From Sea Power to Cyber Power: Learning from the Past to Craft a Strategy for the Future

By Barcomb, Kris E. | Joint Force Quarterly, April 2013 | Go to article overview

From Sea Power to Cyber Power: Learning from the Past to Craft a Strategy for the Future


Barcomb, Kris E., Joint Force Quarterly


Naval strength involves, unquestionably, the possession of strategic points.

--Alfred Thayer Mahan

Alfred Thayer Mahan saw the ocean for what it is. While it spans the globe and covers a predominant portion of the Earth, not all parts of it are equally important. Mahan offered a focused naval strategy in an era when America was struggling to define itself as either isolated from, or an integral part of, the larger international community. The force structure of the U.S. Navy hinged upon leaders deciding between protectionism and expansionism. Rather than simply a mechanism to defend the coasts, Mahan envisioned the Navy as a powerful means for promoting American economic prosperity. In one sense, his strategy allowed the Nation to achieve both objectives simultaneously. By projecting naval power at key points around the globe, Mahan's approach allowed for economic expansion and had the second-order effect of pushing conflict away from U.S. shores.

Cyberspace represents a similar challenge. The United States now faces a contemporary struggle between expansionism and protectionism in this domain. We can learn a great deal from Mahan's methodology for delineating and prioritizing the sea domain into actionable terms. Thus, this article identifies strategic categories in cyberspace by adopting Mahan's approach. In doing so, it seeks to identify similarities and differences between sea power and cyber power. The aim is to provide senior leaders with a better understanding of the salient aspects of cyberspace, offer insights for securing those points, and suggest a new paradigm for the proper role of the military in this domain. This tailored expansionist strategy for cyberspace should provide the United States with both economic growth and security akin to Mahan's approach to sea power a century ago.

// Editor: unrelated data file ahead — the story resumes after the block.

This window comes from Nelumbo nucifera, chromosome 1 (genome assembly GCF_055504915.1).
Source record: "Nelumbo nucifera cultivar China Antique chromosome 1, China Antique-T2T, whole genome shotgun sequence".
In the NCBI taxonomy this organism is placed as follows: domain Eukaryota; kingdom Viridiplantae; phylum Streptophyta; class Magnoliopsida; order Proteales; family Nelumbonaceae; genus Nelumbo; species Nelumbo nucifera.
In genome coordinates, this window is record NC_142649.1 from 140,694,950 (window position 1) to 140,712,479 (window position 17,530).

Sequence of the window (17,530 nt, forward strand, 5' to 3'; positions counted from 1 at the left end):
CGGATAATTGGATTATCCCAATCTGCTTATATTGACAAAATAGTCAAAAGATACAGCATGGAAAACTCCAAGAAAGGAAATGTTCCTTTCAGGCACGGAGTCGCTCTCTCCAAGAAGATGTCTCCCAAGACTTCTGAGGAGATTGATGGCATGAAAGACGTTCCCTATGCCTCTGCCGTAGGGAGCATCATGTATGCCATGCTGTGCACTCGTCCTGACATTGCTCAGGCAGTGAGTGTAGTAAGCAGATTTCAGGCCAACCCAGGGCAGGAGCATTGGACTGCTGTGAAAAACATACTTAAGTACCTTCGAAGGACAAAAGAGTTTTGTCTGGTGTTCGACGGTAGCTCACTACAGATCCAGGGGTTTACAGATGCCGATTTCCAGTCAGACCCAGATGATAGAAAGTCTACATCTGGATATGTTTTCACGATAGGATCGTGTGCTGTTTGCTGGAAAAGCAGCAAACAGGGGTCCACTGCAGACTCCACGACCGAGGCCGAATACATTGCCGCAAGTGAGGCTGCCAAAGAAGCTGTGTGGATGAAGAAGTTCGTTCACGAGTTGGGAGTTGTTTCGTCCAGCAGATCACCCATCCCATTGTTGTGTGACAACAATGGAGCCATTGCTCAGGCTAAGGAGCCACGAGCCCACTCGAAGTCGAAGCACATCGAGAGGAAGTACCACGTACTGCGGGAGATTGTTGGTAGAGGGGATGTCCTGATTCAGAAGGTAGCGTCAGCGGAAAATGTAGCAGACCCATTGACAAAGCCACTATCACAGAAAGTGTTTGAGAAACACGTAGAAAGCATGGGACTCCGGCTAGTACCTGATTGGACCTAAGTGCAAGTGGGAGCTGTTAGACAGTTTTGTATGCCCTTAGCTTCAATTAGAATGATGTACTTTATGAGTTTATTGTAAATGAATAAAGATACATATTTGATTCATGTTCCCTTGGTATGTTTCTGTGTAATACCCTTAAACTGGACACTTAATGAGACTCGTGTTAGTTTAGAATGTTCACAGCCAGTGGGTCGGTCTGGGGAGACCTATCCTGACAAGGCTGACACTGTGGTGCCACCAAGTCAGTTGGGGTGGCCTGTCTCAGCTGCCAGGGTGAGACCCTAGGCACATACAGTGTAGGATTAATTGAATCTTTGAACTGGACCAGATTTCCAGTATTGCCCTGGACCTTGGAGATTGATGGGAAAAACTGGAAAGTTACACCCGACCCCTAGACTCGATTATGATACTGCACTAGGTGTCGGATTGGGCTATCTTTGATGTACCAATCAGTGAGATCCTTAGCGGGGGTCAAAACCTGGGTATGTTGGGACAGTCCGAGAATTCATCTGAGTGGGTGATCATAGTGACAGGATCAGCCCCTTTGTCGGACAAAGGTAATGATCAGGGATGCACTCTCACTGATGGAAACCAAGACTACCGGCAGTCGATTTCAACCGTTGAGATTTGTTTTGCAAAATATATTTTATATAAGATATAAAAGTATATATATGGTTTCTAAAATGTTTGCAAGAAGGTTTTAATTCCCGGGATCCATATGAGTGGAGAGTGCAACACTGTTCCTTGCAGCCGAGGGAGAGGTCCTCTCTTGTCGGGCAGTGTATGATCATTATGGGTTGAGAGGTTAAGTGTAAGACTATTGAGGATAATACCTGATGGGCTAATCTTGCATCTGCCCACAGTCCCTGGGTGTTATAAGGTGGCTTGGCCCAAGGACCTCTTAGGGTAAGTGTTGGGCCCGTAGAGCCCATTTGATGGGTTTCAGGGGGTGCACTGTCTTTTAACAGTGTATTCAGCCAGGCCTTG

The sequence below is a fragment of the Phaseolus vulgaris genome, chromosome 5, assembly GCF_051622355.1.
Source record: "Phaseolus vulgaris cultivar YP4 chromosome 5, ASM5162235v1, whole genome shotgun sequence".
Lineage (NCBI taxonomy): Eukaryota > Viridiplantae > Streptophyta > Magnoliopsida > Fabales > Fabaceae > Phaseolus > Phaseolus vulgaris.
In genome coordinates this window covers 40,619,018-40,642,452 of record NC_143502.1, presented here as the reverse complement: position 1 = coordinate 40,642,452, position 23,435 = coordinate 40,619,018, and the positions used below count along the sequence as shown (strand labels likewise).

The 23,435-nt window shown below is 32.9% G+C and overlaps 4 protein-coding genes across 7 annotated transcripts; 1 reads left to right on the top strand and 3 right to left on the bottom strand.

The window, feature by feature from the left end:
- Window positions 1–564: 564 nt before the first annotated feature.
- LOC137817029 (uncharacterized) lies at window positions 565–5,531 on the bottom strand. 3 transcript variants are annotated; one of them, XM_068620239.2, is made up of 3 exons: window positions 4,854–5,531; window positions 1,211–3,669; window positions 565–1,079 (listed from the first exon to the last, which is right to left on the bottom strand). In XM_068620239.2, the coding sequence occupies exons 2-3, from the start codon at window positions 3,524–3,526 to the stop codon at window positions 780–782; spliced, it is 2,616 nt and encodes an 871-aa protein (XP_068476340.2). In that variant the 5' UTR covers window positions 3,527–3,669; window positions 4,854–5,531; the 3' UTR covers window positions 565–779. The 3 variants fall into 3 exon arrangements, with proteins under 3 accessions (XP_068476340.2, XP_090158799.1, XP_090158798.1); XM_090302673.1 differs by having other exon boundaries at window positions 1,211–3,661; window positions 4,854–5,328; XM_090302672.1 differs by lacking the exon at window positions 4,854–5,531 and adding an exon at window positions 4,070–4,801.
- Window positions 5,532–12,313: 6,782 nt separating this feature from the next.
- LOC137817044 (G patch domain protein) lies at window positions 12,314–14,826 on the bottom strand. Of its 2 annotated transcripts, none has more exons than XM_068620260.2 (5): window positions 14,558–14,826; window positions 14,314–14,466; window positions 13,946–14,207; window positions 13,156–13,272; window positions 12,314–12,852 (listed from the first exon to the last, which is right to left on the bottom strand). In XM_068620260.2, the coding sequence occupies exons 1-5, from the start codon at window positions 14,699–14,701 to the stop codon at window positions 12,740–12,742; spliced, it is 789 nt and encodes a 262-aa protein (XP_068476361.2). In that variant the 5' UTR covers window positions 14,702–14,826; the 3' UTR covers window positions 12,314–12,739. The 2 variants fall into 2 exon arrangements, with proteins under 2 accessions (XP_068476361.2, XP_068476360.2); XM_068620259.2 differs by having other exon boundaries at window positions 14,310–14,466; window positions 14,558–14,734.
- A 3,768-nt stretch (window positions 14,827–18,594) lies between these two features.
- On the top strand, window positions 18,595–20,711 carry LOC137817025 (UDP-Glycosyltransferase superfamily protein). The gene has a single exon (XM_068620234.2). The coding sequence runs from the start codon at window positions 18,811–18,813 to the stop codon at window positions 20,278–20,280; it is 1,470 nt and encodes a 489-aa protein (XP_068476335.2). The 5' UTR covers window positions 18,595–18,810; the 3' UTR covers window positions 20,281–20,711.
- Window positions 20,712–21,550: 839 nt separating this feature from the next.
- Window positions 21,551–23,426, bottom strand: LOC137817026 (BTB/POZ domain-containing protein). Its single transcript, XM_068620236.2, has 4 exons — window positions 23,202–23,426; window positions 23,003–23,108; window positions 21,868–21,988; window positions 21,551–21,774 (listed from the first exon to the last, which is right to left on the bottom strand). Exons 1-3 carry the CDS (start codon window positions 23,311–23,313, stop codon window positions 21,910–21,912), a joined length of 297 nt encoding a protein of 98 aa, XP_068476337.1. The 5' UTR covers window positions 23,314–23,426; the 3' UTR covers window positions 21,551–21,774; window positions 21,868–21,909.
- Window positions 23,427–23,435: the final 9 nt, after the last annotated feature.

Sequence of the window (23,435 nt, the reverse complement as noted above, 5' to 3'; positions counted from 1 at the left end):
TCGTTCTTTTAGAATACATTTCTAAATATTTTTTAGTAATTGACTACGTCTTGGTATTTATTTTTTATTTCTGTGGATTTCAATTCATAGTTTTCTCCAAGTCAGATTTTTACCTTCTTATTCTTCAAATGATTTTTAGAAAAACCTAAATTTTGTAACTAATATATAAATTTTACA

A Mahanian Approach to Cyberspace

Mahan did not view the Navy as an end unto itself, but as a key component of the larger economic welfare of the Nation. He tied the very existence of the Navy to commerce when he wrote, "The necessity of a navy, in the restricted sense of the word, springs, therefore, from the existence of a peaceful shipping, and disappears with it." (1) Similarly, while cyberspace originated through U.S. Government investment, the domain owes its rapid expansion and modern character to commerce. In this sense, sea power and cyber power share a common objective. They both primarily exist to protect economic interests within their respective domains.

Two principles guided Mahan's analysis. First, Mahan looked for strategic points of convergence and concentration. He stated, "In general ... it will be found that by sea, as by land, useful strategic points will be where highways pass, and especially where they cross and converge." (2) As a result of his fore-sight and the willingness of key U.S. leaders to act on it, such as President Theodore Roosevelt, American influence secured the Hawaiian Islands, the Philippines, Guantanamo Bay, Puerto Rico, and the Panama Canal, to name a few. Despite both the realities and perceptions of the decentralized nature of cyberspace, careful inspection reveals several points of concentration.

Second, Mahan emphasized the need to minimize the total number of points considered important to communicate priorities and overcome resource constraints: "The search for and establishment of leading principles--always few--around which considerations of detail group themselves, will tend to reduce confusion of impression to simplicity and directness of thought, with consequent facility of comprehension." (3) In accordance with these two principles, this article identifies seven strategic points of concentration in cyberspace: operating systems (OSs), search engines, physical communications infrastructure, cloud computing, governance forums, cryptography, and Internet Protocol version 6 (IPv6).

Each of these categories has unique challenges, and some are more established than others. …

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